*Disclosure: Larry Magid is co-director of ConnectSafely.org, a non-profit Internet safety organisation that receives financial support from Google.
It's hard to get through a week without hearing about a new product designed to protect children online or on mobile devices. Some of these products block content, others give parents some control over who their kids can communicate with but most offer some sort of monitoring, giving parents a glimpse into what their kids are doing on their mobile and other connected devices. Increasingly, these products are being marketed as a way of detecting and preventing bullying.
It's not uncommon for these products to be developed or at least inspired by parents who have had an experience with their kid being bullied or exposed to inappropriate material. The parent may have been outraged by the incident with a sincere desire to help other parents avoid the same issues.
My advice to anyone thinking about creating such a product is to first take stock of the many other products and services in this already saturated field and second take note that even those products -- collectively -- have relatively low penetration rates.
I also urge any would-be parental control entrepreneurs to consider that one product can't possibly serve all families. Controls that block inappropriate content usually work well for young children but not for older ones. Products to monitor Internet or mobile use may be necessary for some kids, but not for most. Studies have shown that kids who get into some type of trouble online are usually risk-takers in other aspects of their lives as well. And if you think a monitoring program will stop cyberbullying, consider that the majority of bullying takes place in-person and not online, and even when it is online (or mobile) it is often a reflection of what's going on at school or wherever kids gather in the physical world. For more on bullying, see A Parents' Guide to Cyberbullying.
And, before you think you're going to earn a lot of money from your product, be aware that there are a number of excellent free parental control tools from Microsoft, Symantec and other companies.
I'm not aware of any accurate up-to-date data on the parental control marketplace but everyone I've spoken with in the know admits that it's pretty small. A 2011 study done by Hart Research for the Family Online Safety Institute (FOSI) found that just over half the parents (53 percent) said they have used controls to limit or monitor their child's online behavior with products ranging from PC filtering programs that limit what sites a child can visit to services that monitor children's activities on mobile devices. But "have used" is not the same as using. I'm one of many parents who used controls for a short period of time and then stopped after realizing that having occasional conversations with my kids was a more effective, and lasting, way to influence their behavior.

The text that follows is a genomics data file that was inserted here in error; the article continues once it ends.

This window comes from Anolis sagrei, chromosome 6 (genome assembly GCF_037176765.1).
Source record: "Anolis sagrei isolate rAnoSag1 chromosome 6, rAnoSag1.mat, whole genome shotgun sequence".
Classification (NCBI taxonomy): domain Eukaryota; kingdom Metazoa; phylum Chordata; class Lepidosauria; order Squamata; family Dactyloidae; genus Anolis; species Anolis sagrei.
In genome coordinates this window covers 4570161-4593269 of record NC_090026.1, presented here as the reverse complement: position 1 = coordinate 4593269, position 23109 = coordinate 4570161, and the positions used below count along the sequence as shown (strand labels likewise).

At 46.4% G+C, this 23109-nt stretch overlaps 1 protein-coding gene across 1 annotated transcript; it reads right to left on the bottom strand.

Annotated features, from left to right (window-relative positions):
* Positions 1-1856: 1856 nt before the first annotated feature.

Even though the survey found that 47 percent of parents haven't used these tools, 87 percent of them were aware that such tools are available, and 93 percent had a set rule to limit or monitor their children's Internet usage. Parents know these products exist and most have other ways to help their kids stay safer online.
That same study found that 60 percent of parents who are not using controls say that controls aren't necessary because they have household rules that their kids follow.
And even for parents who do feel a need to use parental-control software or service, it's important to remember that they are never a substitute for common sense, engaged parenting and -- most important -- teaching kids to be respectful of others, self-protective and resilient. Eventually your kids will grow up and one of the purposes of childhood is to learn to protect yourself long after mommy and daddy and whatever tools they employ are off the job.
Click here for infographic of FOSI survey
This post first appeared on SafeKids.com
Last month the Aspen Institute Task Force on Learning and the Internet released an outstanding report whose title, "Learner at the Center of a Networked World," suggests a radical rethinking of how we approach education.
The report was the product of about 20 leaders with expertise in technology, public policy, education, safety and privacy including my co-director at ConnectSafely.org, Anne Collier. Jeb Bush and actress and activist Rosario Dawson served as honorary co-chairs.
I'll get to the report in a moment, but as I read it, I couldn't help to reflect back to my own experiences from a few decades ago, beginning when I was an undergraduate at UC Berkeley.